The anticipation that the James Franco, Travis Mathews film Interior. Leather Bar. creates is both its greatest asset and biggest weakness, depending on your expectations.
The very idea of recreating the 40 minutes of missing hardcore footage from the 1980 William Friedkin film Cruising will have homos flocking to the theatres in the hopes of seeing what Friedkin himself called “the most graphic homosexuality with [Cruising star Al] Pacino watching”. But rather than a promised re-creation of those missing sex scenes, Franco and Mathews have concocted a meta film about filmmaking with a great deal less than 40 minutes of onscreen sex.
Sure there is some sex, but a couple of blow jobs and a few erect penises sure as hell don’t come anywhere near being what Friedkin called “graphic sexuality”. Hell, we’ve all seen more at The Pumpjack on a wild night.
Is it a letdown? Absolutely, as I’d be lying if I wasn’t hoping to see a little man-on-man action, but its lack of delivery on that anticipated explicit sex doesn’t make it a bad movie. What Franco and Mathews do well is setting up the anticipation of something more and manage along the way to turn the documentary film genre slightly on its edge.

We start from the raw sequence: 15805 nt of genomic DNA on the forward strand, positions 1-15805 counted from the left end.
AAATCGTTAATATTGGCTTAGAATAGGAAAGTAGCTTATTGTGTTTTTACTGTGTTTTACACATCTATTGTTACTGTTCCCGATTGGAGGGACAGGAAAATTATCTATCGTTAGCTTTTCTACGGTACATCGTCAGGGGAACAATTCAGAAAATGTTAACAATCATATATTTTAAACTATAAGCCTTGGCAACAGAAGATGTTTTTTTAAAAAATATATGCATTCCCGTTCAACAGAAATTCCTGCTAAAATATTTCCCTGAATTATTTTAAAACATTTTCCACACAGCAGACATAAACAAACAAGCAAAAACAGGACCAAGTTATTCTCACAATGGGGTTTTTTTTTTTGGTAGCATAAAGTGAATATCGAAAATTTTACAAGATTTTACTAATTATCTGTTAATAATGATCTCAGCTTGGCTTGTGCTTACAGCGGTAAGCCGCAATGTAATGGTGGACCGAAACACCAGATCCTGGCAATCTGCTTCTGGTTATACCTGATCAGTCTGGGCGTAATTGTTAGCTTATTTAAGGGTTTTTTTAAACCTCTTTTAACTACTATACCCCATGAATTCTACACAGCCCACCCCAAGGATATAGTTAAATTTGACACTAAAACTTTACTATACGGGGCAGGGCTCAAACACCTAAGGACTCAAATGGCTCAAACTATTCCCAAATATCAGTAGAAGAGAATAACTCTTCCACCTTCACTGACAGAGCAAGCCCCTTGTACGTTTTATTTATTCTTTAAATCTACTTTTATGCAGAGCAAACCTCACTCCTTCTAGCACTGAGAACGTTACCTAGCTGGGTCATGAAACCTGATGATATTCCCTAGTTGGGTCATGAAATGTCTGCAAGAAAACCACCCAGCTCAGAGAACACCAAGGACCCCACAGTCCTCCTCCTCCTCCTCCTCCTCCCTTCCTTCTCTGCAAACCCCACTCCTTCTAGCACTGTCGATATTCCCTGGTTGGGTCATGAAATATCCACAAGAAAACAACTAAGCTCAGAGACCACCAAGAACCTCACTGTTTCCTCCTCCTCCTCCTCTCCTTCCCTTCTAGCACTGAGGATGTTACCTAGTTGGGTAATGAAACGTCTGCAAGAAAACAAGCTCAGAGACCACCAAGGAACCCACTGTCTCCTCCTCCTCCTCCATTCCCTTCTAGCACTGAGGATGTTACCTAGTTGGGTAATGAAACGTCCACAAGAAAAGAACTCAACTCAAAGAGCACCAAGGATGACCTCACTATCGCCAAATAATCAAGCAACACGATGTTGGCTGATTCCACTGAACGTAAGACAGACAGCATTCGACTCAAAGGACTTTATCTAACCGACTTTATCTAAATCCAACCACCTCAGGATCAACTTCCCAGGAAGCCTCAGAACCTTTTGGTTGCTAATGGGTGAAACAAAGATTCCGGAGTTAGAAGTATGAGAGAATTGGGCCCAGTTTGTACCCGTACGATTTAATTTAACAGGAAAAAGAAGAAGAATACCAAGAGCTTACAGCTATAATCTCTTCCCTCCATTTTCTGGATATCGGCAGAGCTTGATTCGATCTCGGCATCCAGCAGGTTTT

One of the more interesting sub-plots in the film has to do with the hiring of Val Lauren, straight actor and friend of Franco, to play the role of Pacino’s character in Cruising. At times you can even catch glimpses of Pacino in Lauren as he nervously watches the action going on around him. Lauren does gradually warm up to what Franco maddeningly refers to as on numerous occasions as “gay sex” (even someone as enlightened as Franco must realize that sex is just sex, after all we don’t refer to it as “straight sex”), but Lauren is also central to a moment late in the film when you start to question everything before it, ultimately diminishing what appears to be his genuine reactions.
The biggest letdown though is Franco and Mathews’ decision to completely ignore the controversy and outrage that Cruising generated within the gay community when it was first released in the 80s. Seen as homophobic and painting the gay community as criminally insane and sexually deviant, the film galvanized a large segment of New York’s gay men at the time in protests against the movie. Here it gets little more than a passing mention.
Given the buzz that the film has created there is little doubt audiences will go in expecting one thing; what they get though does not live up to those expectations.
Interior. Leather Bar.
Part of the DOXA Documentary Film Festival
Rio Theatre – Friday, May 10 at 9pm
You must be 19+ to attend this screening. Some graphic sexual content.